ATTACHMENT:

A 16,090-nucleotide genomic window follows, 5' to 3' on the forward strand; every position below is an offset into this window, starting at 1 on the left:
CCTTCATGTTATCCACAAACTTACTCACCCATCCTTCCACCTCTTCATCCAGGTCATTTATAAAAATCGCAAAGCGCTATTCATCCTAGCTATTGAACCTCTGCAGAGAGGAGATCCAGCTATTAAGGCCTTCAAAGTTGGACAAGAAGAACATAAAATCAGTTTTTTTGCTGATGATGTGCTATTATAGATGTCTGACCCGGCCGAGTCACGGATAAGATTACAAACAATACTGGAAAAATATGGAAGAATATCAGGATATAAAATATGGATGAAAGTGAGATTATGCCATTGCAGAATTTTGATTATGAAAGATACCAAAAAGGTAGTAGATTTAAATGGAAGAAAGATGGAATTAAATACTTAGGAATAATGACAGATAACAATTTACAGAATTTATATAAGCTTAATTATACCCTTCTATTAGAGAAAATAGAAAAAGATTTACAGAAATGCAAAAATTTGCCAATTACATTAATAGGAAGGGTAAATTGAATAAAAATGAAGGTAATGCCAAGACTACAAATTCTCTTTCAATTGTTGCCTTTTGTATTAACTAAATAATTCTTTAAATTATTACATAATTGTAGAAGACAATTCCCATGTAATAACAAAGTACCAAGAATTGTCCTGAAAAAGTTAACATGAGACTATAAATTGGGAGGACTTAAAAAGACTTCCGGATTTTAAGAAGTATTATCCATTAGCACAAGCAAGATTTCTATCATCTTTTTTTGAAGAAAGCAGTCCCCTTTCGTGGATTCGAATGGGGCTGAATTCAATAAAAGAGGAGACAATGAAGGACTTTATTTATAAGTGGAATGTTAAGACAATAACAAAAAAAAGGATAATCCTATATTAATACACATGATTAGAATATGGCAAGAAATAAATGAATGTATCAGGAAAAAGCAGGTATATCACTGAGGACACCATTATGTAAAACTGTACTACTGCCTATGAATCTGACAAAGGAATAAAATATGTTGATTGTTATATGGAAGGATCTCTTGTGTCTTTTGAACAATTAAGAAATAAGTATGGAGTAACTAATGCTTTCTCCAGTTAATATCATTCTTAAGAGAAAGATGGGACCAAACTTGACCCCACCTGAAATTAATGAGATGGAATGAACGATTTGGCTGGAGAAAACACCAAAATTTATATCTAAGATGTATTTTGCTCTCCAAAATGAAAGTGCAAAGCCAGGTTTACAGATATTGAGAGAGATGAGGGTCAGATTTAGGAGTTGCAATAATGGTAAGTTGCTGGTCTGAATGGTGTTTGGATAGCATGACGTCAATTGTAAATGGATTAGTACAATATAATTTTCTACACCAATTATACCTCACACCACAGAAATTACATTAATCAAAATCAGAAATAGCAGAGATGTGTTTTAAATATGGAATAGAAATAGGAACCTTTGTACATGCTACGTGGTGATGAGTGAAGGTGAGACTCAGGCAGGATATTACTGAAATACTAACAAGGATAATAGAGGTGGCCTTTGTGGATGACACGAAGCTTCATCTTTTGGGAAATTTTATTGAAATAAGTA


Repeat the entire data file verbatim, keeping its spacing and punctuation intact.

A 16,090-nucleotide genomic window follows, 5' to 3' on the forward strand; every position below is an offset into this window, starting at 1 on the left:
CCTTCATGTTATCCACAAACTTACTCACCCATCCTTCCACCTCTTCATCCAGGTCATTTATAAAAATCGCAAAGCGCTATTCATCCTAGCTATTGAACCTCTGCAGAGAGGAGATCCAGCTATTAAGGCCTTCAAAGTTGGACAAGAAGAACATAAAATCAGTTTTTTTGCTGATGATGTGCTATTATAGATGTCTGACCCGGCCGAGTCACGGATAAGATTACAAACAATACTGGAAAAATATGGAAGAATATCAGGATATAAAATATGGATGAAAGTGAGATTATGCCATTGCAGAATTTTGATTATGAAAGATACCAAAAAGGTAGTAGATTTAAATGGAAGAAAGATGGAATTAAATACTTAGGAATAATGACAGATAACAATTTACAGAATTTATATAAGCTTAATTATACCCTTCTATTAGAGAAAATAGAAAAAGATTTACAGAAATGCAAAAATTTGCCAATTACATTAATAGGAAGGGTAAATTGAATAAAAATGAAGGTAATGCCAAGACTACAAATTCTCTTTCAATTGTTGCCTTTTGTATTAACTAAATAATTCTTTAAATTATTACATAATTGTAGAAGACAATTCCCATGTAATAACAAAGTACCAAGAATTGTCCTGAAAAAGTTAACATGAGACTATAAATTGGGAGGACTTAAAAAGACTTCCGGATTTTAAGAAGTATTATCCATTAGCACAAGCAAGATTTCTATCATCTTTTTTTGAAGAAAGCAGTCCCCTTTCGTGGATTCGAATGGGGCTGAATTCAATAAAAGAGGAGACAATGAAGGACTTTATTTATAAGTGGAATGTTAAGACAATAACAAAAAAAAGGATAATCCTATATTAATACACATGATTAGAATATGGCAAGAAATAAATGAATGTATCAGGAAAAAGCAGGTATATCACTGAGGACACCATTATGTAAAACTGTACTACTGCCTATGAATCTGACAAAGGAATAAAATATGTTGATTGTTATATGGAAGGATCTCTTGTGTCTTTTGAACAATTAAGAAATAAGTATGGAGTAACTAATGCTTTCTCCAGTTAATATCATTCTTAAGAGAAAGATGGGACCAAACTTGACCCCACCTGAAATTAATGAGATGGAATGAACGATTTGGCTGGAGAAAACACCAAAATTTATATCTAAGATGTATTTTGCTCTCCAAAATGAAAGTGCAAAGCCAGGTTTACAGATATTGAGAGAGATGAGGGTCAGATTTAGGAGTTGCAATAATGGTAAGTTGCTGGTCTGAATGGTGTTTGGATAGCATGACGTCAATTGTAAATGGATTAGTACAATATAATTTTCTACACCAATTATACCTCACACCACAGAAATTACATTAATCAAAATCAGAAATAGCAGAGATGTGTTTTAAATATGGAATAGAAATAGGAACCTTTGTACATGCTACGTGGTGATGAGTGAAGGTGAGACTCAGGCAGGATATTACTGAAATACTAACAAGGATAATAGAGGTGGCCTTTGTGGATGACACGAAGCTTCATCTTTTGGGAAATTTTATTGAAATAAGTA